Frans de Waard | VITAL WEEKLY
[…] Which also happened with the release by Eisuke Yanagisawa, who I assume is from Japan, and picked up the sounds of the cicadas, bats and drone sounds from street lights and feeds them through signal processors. He has a release before (see Vital Weekly 684), which seemed all more in pure field recordings, but this new one has unmistakenly a more electronic feel to it. That however is an illusion: all of these sounds were captured with a bat detector, picking up and translating sounds that are usually beyond the audible range. Ultrasonic sounds. Another pure documentation release, but slightly different also. In the case of Tom Lawrence things are very busy and nervous, with lots of things happening in the smaller details of the events, the release by Yanagisawa is more about static, single events captured very closely. Its also a more varied in terms of sonic approaches. Some very loud events are backed by some that are particular soft. This makes a varied release that is quite interesting and right to the point.
Brian Olewnick | The Bird Cage
Every so often, more so in recent years, a release passes across my desk and through my ears whose contents consist of unadulterated, unprocessed field recordings. Now, I have, I daresay, hundreds of recordings that utilize field recordings to one extent or another but even those wherein the entire contents are sounds picked up by a mic left out in the desert or beside a highway or within the hull of an old boat generally involve some degree of manipulation by the person involved, some sculpting, some design element. These can, in the right hands, be extraordinarily beautiful documents. I’m thinking of Toshiya Tsunoda’s „Scenery of Decalcomania“, for example. The choices he makes, the weight he assigns to the various elements work to create a composition which seems for all the world to be „just“ a recording of a scene but, in fact, is an idealized situation, a fictional world more incisively etched than what you’re likely to hear yourself, as a blank wall by Vermeer contains more in it than you’re likely to see, looking straight into one.
Eisuke Yanagisawa’s „Ultrasonic Scapes“ offers a case that is, in one sense, at an opposite end of things but in another, comes up against the same problem. He uses a bat detector to makes his recordings. One track, indeed, depicts bats while another goes after a choir of cicadas but the majority, eight out of ten cuts, pick up the faintly heard, to human ears, sounds of the industrialized world, including electric gates, street lights, muted TVs and computer innards. As with Lawrence’s disc, one is privy to sound environments normally hidden from, um, view although in this case, one imagine that, given a quiet enough space and the desire to do so, one could discern a good bit of it. But again, it’s presented „as is“, without manipulation or intent save for determining track length. Are the sounds interesting? Sure, for the most part, all of them, I suppose. Are they more interesting than what I can hear almost any time I want by merely concentrating on what happens to be within range? I’m not so sure. Granted, bats and cicadas aren’t flitting about at the moment, and the intensity level is pretty high here but I think we’ve all enjoyed a good refrigerator hum, savored the ultrasonics emitted when the TV is muted. I’ll be on a ferry this weekend and fully intend to lean up against the engine housing, letting the dull roar vibrate ears and body. The awareness of all the sounds around us which, surely, we’ve all been practicing to one extent or another at least since finding out who this John Cage feller is, makes experiencing a similar set of sounds through speakers a somewhat diluted event. Not only is, unavoidably, a good bit of spatial resonance lost but, as mentioned above, one feels a bit coerced down the recordist’s chosen path. It’s one thing, perhaps, to be so led in the course of a composed or improvised piece of music, another when it’s something apart from the person making the delivery. You’d somehow like to be introduced to an area, then let alone to discover things on your own, an impossibility, I guess, given existing technology.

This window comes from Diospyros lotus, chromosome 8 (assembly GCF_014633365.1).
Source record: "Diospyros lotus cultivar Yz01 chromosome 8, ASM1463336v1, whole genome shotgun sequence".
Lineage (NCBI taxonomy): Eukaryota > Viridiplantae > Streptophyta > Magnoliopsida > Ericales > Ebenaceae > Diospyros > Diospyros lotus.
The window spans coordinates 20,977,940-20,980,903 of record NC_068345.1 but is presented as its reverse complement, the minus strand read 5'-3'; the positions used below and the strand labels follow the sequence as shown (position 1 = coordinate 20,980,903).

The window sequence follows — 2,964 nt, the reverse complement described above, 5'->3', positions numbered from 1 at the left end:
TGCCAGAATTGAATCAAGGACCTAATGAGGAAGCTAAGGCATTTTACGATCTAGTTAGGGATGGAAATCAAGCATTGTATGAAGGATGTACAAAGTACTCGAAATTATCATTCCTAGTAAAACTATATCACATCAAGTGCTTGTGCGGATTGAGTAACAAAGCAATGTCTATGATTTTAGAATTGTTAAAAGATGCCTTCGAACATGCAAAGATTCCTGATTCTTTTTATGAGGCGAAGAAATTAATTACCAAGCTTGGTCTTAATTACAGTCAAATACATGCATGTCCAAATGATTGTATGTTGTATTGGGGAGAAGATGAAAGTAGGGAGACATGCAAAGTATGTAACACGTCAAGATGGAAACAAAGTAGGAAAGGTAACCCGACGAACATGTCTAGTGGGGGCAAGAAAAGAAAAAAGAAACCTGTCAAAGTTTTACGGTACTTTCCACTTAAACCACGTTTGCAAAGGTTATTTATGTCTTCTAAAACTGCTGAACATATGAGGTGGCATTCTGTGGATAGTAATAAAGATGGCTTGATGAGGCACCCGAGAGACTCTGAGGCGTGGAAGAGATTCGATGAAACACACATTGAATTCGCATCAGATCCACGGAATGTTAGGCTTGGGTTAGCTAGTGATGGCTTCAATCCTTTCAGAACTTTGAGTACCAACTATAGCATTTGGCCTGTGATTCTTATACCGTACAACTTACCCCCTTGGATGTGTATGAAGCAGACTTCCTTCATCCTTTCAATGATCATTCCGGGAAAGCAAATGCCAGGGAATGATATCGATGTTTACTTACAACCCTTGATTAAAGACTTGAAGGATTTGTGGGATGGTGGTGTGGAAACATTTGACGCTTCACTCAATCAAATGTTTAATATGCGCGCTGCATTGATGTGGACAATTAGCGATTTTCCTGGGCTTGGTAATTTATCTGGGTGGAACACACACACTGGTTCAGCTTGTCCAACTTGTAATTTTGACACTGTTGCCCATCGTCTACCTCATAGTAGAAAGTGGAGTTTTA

This is not to say that either recording isn’t worth listening to. They are, in a way (The Yanagisawa more so than the Lawrence, to these ears), even if they leave me with an extremely unsatisfied sensation. They both succeed, as near as I can do, with doing what they set out to and do so admirably and attractively but I can’t shake the feeling that I’d rather dip my ear in a pond or press it up against a street lamp myself.
A few words by The Field Reporter Editor Alan Smithee plus PART I of the lists with the most relevant works of 2011 made by our staff and other artists, curators and journalists.